Saturday, December 04, 2004

THE NHL LOCKOUT WEEK IN REVIEW

Well, it's Saturday, so time for another NHL rant in the CAIRNS BLOG. Although, I have to say that I got a lot of ranting out of my system earlier this week with that post earlier this week, talking about the talks to be held next week. The other thing I didn't mention was that commissioner Gary Bettman had a meeting with the general managers.

You know, I could be the lone optimist out there right now. I have to believe a deal will get done to save the season- because scrapping the schedule is a completely nutty idea. Both sides want to play hockey, so they claim, and cancelling the entire freaking season is bound to be a big big risk for the entire sport. I'm almost banking these bozos won't go ahead and blow off an entire year for the NHL. I know everyone says they're both far apart and all that, but you know, positions change in a labor negotiation. And I remember all the doomsayers from a couple of years ago who said baseball was going to go on strike again, yet they somehow managed to get a deal done. So I just don't see how these guys can go ahead and blow off an entire season. I'm inclined to think these talks next week might lead to some progress. Clearly people know they are up against deadlines now re: whether or not there's a season, so people are now getting serious about holding negotiations.

But there are definitely big hawks in ownership who want a salary cap no matter what. So the question remains: do they feel any pressure at all from the fans? We keep on hearing from people "the fans will come back".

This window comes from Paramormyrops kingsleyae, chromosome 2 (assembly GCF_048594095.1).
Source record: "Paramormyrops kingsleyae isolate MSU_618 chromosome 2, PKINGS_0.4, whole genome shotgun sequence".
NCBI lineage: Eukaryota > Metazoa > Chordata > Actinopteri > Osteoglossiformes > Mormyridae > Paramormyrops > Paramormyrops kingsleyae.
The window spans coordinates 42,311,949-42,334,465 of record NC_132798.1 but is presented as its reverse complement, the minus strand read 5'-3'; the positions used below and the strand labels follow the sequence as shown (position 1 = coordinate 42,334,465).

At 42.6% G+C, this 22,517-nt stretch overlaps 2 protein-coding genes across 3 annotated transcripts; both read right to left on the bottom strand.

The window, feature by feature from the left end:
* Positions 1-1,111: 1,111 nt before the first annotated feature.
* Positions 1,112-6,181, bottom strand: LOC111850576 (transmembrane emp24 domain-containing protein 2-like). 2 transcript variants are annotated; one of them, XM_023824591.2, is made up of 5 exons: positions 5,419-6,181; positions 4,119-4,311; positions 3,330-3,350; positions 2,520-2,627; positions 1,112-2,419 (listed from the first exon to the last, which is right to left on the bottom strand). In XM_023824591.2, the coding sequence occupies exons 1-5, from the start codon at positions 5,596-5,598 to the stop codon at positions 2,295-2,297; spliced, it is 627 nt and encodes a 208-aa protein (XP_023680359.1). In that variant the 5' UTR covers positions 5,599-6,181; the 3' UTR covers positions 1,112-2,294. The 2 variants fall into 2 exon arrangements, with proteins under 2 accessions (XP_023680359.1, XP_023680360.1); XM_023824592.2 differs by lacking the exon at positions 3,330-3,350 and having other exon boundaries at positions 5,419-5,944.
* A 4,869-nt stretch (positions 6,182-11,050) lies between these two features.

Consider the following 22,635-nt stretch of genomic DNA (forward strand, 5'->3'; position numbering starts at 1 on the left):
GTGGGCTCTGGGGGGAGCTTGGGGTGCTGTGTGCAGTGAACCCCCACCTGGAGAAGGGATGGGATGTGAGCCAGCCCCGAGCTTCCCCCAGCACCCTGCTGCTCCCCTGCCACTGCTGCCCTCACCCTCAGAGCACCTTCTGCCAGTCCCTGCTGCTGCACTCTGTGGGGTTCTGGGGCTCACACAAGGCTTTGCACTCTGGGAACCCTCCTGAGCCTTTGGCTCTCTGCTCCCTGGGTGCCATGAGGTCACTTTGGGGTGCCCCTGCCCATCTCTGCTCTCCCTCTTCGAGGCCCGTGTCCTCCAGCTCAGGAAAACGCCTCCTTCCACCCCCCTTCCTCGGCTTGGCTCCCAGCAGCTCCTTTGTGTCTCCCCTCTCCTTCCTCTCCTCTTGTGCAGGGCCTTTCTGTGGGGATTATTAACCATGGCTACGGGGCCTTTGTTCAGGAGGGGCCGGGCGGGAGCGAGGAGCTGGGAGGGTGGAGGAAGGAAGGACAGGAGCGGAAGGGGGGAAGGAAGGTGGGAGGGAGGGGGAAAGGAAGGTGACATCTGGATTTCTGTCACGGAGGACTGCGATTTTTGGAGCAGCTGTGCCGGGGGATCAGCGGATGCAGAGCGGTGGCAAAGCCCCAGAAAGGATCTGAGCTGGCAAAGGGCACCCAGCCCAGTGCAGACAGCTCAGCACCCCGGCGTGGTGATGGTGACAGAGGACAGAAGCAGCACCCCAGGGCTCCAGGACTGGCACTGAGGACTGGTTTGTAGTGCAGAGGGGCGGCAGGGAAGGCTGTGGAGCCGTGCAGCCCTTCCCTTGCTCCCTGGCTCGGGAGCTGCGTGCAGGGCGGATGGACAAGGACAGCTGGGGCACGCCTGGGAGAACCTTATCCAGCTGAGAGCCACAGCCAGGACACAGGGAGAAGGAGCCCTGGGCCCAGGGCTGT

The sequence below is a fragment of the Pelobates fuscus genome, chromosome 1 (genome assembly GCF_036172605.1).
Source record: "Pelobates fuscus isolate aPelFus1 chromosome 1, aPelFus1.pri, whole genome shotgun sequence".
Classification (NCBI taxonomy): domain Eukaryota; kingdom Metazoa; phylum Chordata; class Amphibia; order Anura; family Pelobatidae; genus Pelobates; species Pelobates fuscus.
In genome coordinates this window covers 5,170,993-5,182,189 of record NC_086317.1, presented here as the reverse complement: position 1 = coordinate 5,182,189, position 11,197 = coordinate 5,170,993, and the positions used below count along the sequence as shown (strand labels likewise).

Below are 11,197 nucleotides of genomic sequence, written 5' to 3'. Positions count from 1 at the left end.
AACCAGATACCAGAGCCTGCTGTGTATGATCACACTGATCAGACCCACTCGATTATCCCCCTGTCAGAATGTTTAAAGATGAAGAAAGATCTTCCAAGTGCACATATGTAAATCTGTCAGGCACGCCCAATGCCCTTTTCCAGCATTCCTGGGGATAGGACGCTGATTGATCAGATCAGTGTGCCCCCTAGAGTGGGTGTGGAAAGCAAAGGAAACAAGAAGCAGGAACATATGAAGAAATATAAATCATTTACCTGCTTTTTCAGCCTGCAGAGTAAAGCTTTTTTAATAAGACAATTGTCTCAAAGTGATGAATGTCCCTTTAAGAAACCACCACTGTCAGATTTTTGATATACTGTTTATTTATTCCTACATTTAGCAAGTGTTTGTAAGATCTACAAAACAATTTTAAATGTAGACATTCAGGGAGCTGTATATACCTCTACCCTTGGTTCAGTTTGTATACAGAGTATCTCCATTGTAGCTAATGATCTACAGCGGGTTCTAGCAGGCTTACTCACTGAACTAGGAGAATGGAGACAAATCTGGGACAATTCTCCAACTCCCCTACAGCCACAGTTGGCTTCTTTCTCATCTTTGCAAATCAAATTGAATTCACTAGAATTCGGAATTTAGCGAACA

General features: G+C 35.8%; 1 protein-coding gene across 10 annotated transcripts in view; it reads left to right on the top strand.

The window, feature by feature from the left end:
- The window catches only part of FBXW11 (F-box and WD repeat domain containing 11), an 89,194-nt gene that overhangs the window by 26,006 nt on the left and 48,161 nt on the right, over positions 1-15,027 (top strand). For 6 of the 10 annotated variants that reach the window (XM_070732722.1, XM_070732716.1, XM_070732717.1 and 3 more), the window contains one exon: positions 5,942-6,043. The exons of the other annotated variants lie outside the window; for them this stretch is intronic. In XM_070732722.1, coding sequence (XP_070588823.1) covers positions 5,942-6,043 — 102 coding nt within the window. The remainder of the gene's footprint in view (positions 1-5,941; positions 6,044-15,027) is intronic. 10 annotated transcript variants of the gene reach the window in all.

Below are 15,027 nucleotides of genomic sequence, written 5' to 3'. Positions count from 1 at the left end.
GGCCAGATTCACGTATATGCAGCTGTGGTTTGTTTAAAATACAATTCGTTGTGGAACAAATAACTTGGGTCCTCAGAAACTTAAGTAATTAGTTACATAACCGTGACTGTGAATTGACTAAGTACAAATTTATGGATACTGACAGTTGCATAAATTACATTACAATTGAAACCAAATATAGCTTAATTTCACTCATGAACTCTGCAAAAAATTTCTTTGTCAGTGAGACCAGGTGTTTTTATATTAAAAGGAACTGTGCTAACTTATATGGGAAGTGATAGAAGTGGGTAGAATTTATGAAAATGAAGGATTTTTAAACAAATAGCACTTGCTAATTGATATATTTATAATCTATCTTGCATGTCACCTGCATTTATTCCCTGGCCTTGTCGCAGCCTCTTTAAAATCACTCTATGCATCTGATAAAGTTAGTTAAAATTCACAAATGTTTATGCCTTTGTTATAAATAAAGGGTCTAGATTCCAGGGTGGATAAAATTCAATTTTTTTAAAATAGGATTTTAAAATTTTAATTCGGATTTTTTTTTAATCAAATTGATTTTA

The other day on the morning show on the FAN 590 Toronto, former NHL president John Ziegler talked about the lockout and mentioned that he thought that throughout this mess, the fans would remain loyal and they would all come back once hockey resumed. He said something to the effect that maybe you'd lose some casual fans, but the vast majority of the fans who went to games are diehards who'll be back no matter what. That's certainly going to be the case in Chicago, where Ziegler is the alternate governor for the Blackhawks. And you know, he's right. A lot of the hockey fans out there ARE diehards who'll be there no matter what. But this is scary thinking. These owners are almost taking their fans for granted. They think they can absolutely rake the fans over the coals without any danger of retribution, because they think the fans will be there--- and besides, hockey is the greatest game in the world, so they'll come back because none of the other sports measure up anyway.

That's the thinking among ownership, and they do have the fans supporting them 1000% right now. I think they think they can get away with absolute murder.

The other thing they've talked about on the radio here is "apathy". A lot of people here, even a lot of big sports fans, are finding that they are able to live without their beloved NHL. People are living their lives. I know from talking to people that a lot of folks are surprised how little they miss the NHL. Maybe it's because of the weather- we haven't been hit by a blizzard yet in Toronto. Or maybe it's because there's a major junior or AHL team playing in town- in basically all the NHL cities in Canada, really. I know that in London, Ontario, where the London Knights have a record Canadian junior hockey winning streak going, nobody is missing the NHL at all. And there's plenty of entertainment options in the big cities like Vancouver and Toronto. So that's contributing to the sense of apathy. Maybe it's simply too soon after the end of the CFL season. Maybe it's because people are watching NFL games. Maybe people are still hoping the season will start--- soon. Lots of possible reasons.